And in pthreads(7):

Threads have distinct alternate signal stack settings. However, a new thread's alternate signal stack settings are copied from the thread that created it, so that the threads initially share an alternate signal stack (fixed in kernel 2.6.16).

From the pthreads(3) manual on an OpenBSD system (as an example of an alternate approach):

Signals handlers are normally run on the stack of the currently executing thread.

(I'm currently not aware of how this is handled when multiple threads are executing concurrently on a multi-processor machine)

The older LinuxThread implementation of POSIX threads only allowed distinct single threads to be targeted by signals. From pthreads(7) on a Linux system:

LinuxThreads does not support the notion of process-directed signals: signals may be sent only to specific threads.

  • 1
    Given the "(fixed in kernel 2.6.16)", the docs suggest that the current situation is that: Threads have distinct alternate signal stack settings, and a new thread starts with no alternate signal stack defined. So by default, when a pthread_kill signal comes in for a thread, the process-wide signal handler is executed on top of that thread's stack. Is this correct?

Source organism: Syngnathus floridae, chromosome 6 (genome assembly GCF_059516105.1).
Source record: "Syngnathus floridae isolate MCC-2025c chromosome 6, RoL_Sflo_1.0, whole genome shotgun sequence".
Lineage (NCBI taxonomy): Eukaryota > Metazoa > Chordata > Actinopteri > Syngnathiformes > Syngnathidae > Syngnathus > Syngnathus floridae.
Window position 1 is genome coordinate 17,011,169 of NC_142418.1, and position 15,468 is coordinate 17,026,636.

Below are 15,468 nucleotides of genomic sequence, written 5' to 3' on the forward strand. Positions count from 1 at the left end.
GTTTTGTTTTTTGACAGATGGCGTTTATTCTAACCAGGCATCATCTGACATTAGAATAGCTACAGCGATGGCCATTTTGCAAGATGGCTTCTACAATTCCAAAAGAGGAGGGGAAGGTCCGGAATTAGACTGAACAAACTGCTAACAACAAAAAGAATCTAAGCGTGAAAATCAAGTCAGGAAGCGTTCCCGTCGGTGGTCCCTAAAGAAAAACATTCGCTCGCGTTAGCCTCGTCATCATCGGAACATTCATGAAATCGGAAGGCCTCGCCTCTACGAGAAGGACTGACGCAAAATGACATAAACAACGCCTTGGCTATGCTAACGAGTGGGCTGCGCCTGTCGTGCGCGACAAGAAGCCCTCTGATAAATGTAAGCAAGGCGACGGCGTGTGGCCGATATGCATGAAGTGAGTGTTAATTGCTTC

– nh2
    Mar 19, 2020 at 12:55

Extending the accepted answer, there is a more practical view, what I found here.

The essence is the following:

Signal handlers are per-process, but signal masks are per-thread.

  1. Thus, if we install/uninstall a signal handler (with signal() or sigaction()) on any thread, it will affect all of them.
  2. If a process gets a signal, the handler will be executed only on a single thread. This thread is pseudo-randomly selected among them, whose signal mask accepts it. My experiments show that it is always the thread with the least pid.*
  3. Signals sent to any thread are considered as signal sent to the main process. Thus, if a thread gets a signal, it is quite possible that an other thread will execute the handler. Best if we see that as if threads (identified by tids, thread ids) would be considered as masked processes (identified by pids), and signals sent to a tid would be forwarded to their pid.